In terms of like when we sat down to make this album, I definitely wanted to make a more fun album than we’ve ever made before. But it’s also some heavy content in general. You know what I mean? It’s really an in-depth view of who I am, where my head was at. But I wanted this one to be a lot more fun. You can just put it on in the car and ride through it. And not to say that it lacks narrative or concepts or depth at all. Because I think if anything, it’s better writing. The best writing is simply saying beautiful things and that’s what this one feels like — a lot more grown-up sonically. There are a few songs I got that are favorites but at the same time, it feels like the perfect combination of everything we’ve done before.
Do you have a favorite song?
I’ll say it changes every day. But there’s a song in there called ‘Dropped Babies.’ It’s the second song on the project, which is harsh on the ear, but when you hear it — when I brought it to the label, like, ‘So this one’s called ‘Dropped Babies,” and I could see them go, ‘What the f*ck this guy talking about?’ It’s really just the idea of the reckless endangerment of kids making the best out of a bad situation, like f*cked up kids killing it in life. Super grimy, West Coast sh*t that starts the project off and that’s the one I’ve been playing a lot lately. But it changes every day.
Speaking of West Coast rap, what do you think it is about Seattle or the Pacific Northwest that it doesn’t really get credited in that category? Do you consider the sound ‘West Coast?’ How do you describe it?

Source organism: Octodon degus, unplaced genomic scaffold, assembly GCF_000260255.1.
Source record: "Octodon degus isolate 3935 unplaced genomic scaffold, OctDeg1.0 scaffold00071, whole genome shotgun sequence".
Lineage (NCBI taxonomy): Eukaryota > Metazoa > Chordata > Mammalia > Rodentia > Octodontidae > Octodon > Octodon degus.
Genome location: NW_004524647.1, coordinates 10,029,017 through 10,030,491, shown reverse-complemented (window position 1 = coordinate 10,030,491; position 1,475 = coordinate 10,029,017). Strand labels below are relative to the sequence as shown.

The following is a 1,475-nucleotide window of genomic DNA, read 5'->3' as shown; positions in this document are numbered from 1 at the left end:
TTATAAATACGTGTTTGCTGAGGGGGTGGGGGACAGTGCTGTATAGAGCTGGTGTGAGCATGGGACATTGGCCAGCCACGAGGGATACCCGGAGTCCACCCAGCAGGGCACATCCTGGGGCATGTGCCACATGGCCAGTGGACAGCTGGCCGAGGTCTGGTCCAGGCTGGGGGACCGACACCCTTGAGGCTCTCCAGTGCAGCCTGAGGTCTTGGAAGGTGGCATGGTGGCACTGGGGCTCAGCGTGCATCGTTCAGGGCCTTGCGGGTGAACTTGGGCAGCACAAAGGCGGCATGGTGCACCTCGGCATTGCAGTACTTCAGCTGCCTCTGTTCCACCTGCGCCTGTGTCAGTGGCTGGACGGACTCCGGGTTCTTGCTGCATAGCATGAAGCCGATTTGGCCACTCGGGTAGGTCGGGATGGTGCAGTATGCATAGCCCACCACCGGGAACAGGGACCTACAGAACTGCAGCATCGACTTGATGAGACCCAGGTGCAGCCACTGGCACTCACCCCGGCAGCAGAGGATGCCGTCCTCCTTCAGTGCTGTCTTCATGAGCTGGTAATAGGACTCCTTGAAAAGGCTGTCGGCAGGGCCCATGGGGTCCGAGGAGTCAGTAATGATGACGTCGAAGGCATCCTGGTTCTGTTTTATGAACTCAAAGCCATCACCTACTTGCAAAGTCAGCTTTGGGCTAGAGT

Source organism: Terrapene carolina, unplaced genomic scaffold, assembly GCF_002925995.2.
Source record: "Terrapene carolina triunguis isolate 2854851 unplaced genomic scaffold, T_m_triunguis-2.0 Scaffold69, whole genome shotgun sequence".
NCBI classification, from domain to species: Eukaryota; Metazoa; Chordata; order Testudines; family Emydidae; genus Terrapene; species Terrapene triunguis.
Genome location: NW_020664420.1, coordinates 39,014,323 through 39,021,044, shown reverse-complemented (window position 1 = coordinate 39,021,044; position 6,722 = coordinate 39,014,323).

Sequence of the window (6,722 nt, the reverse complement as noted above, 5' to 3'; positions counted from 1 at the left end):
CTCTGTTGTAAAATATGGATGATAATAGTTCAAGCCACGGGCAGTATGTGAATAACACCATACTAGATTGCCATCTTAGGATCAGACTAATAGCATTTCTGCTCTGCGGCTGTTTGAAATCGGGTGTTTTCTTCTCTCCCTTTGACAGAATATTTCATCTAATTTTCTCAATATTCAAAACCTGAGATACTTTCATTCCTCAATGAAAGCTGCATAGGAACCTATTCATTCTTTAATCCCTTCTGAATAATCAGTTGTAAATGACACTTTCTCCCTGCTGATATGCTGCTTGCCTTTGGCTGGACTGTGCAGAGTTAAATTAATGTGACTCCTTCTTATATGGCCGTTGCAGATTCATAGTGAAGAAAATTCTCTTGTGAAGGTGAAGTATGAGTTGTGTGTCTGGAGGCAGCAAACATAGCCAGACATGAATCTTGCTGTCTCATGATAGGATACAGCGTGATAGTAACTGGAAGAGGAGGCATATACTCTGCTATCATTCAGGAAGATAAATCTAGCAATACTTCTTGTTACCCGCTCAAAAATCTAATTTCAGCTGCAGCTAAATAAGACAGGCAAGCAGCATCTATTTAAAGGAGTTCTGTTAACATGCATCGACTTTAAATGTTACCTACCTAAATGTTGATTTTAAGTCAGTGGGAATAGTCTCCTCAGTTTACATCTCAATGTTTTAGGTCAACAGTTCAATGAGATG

I think the conundrum and the double-edged sword that people talk about when they talk about Seattle is there is not one sound, so people say it’s hard to make things work out of here because there’s no sound that people can attach to it. That’s never been a real issue for me at all or anybody else. I think it works to our benefit in a way. Everyone sounds different from each other. It’s just a diverse mix of what Seattle sounds like. It’s hard to describe because everyone’s doing such a different thing.
There’s a single out, “God’s Favorite,” and in the video you’re actually hanging out with God. It’s really clever and hilarious. Tell us what was the inspiration behind “God’s Favorite” and that video.
Man. Why? I just remember hearing the phrase, someone said they were God’s favorite, or like, ‘How does it feel to be God’s favorite?’ And then I remember we got in the studio and we’re all super drunk and I just said it sound like I feel like God’s favorite.
And then we just kept running with that and then eventually when it was time for the video, I was like, ‘Oh damn, I want to kick it with God. I want God to be in this video. I want God to do all these ratchet things. I want God to do this. I want God to do that.’ And we had to tone it down [because] people were already offended. I didn’t think I would offend religious people like that, but the comments are f*cking crazy.
It was blasphemous as hell for sure. I grew up in church, my mom’s super religious, I definitely believe in God. I just feel like the God I believe in has a sense of humor.
Reckless Endangerment is out now on BLVD BOYS, LLC and Epic Records. Get it here.